Elan Financial Services will use MasterCard's common debit application identifier technology when processing transactions through its MoneyPass ATM network.
Elan, a division of U.S. Bank, signed an agreement with MasterCard to adopt the EMV chip-based card routing capabilities through what is known as the common AID, the Minneapolis-based processor announced Nov. 17.
The payments industry spent nearly two years debating how best to comply with the Durbin amendment's mandate for providing two non-affiliated routing network choices for merchants accepting EMV debit transactions.
MasterCard and Visa ultimately developed a shared technology, inviting independent debit networks and processors to use the common AID.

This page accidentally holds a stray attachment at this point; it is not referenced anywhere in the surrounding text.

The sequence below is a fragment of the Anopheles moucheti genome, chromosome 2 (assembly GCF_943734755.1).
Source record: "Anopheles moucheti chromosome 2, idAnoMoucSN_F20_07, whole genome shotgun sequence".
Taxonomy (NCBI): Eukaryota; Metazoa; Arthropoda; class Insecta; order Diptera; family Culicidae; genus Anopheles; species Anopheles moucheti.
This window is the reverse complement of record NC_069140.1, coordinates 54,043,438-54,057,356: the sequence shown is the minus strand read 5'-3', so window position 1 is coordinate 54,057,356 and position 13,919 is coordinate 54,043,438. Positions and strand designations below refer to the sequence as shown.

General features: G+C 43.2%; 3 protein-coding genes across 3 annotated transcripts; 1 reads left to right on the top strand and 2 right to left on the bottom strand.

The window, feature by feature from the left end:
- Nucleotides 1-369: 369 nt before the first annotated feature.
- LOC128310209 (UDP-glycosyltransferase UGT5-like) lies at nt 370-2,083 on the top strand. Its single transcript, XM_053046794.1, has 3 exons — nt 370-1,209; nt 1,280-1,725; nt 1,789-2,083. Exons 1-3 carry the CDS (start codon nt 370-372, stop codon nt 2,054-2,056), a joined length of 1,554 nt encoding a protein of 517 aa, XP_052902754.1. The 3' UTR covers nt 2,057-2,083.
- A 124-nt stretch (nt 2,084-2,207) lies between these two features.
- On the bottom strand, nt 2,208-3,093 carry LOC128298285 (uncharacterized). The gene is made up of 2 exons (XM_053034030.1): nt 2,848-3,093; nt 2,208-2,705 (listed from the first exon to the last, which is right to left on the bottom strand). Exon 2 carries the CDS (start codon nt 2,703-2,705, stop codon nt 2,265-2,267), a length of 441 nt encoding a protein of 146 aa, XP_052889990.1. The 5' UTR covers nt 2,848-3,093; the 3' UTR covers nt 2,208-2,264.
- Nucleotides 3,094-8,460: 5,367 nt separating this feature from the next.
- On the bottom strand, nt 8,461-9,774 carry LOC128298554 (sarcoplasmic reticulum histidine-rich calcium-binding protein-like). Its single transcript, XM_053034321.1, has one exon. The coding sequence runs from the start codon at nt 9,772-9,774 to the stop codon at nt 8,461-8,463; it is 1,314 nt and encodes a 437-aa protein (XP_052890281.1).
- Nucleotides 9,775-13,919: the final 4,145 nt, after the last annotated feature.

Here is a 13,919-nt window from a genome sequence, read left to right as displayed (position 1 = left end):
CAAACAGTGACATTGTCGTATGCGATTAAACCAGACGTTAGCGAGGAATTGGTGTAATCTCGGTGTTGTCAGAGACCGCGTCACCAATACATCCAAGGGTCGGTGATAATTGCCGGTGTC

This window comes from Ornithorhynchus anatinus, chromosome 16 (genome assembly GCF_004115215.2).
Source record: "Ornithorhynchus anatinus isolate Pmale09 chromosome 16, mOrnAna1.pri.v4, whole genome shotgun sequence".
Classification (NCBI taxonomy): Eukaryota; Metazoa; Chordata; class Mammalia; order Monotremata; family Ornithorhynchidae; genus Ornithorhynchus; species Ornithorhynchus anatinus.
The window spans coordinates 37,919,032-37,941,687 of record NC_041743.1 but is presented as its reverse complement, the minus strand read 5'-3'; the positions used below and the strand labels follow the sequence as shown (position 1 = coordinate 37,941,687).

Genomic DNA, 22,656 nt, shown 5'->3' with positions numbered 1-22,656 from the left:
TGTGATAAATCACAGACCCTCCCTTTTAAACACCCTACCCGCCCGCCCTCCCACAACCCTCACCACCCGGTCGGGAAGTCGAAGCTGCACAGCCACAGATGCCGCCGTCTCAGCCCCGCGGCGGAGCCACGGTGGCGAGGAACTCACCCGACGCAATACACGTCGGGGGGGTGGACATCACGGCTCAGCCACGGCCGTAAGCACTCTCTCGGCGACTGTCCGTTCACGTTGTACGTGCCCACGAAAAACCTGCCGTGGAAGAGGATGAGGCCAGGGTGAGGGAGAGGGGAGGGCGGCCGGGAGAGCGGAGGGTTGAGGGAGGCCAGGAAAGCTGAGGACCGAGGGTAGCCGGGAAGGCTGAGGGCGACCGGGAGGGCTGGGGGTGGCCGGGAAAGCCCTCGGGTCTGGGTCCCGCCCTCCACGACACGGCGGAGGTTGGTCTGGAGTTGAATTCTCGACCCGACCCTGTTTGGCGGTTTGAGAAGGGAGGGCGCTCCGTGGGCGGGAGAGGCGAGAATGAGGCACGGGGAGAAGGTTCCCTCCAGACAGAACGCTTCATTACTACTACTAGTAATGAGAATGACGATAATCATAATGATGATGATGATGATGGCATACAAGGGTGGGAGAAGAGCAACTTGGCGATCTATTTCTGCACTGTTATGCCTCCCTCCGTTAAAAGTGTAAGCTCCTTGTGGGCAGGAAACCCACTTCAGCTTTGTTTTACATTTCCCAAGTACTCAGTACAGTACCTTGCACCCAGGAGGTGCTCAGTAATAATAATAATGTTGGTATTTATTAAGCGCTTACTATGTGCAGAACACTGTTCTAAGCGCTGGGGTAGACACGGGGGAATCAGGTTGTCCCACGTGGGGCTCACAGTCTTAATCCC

After First Data and Visa agreed in late February of 2014 on use of the common AID technology, numerous agreements between the network operators and the major card brands quickly followed.
Elan said it processes more than four billion transactions annually. In using the common AID, MoneyPass will be able to facilitate U.S domestic debit transactions on the network, including contact or contactless, and surcharge-free transactions at more than 24,000 ATMs across the U.S., Elan said.
"Our collaboration with MasterCard will enable the MoneyPass Network to process chip-based ATM transactions on MasterCard debit cards," Troy Cullen, president of Elan Financial Services, said in a press release. "We are confident the agreement we have reached with MasterCard will further expand EMV adoption goals within the United States."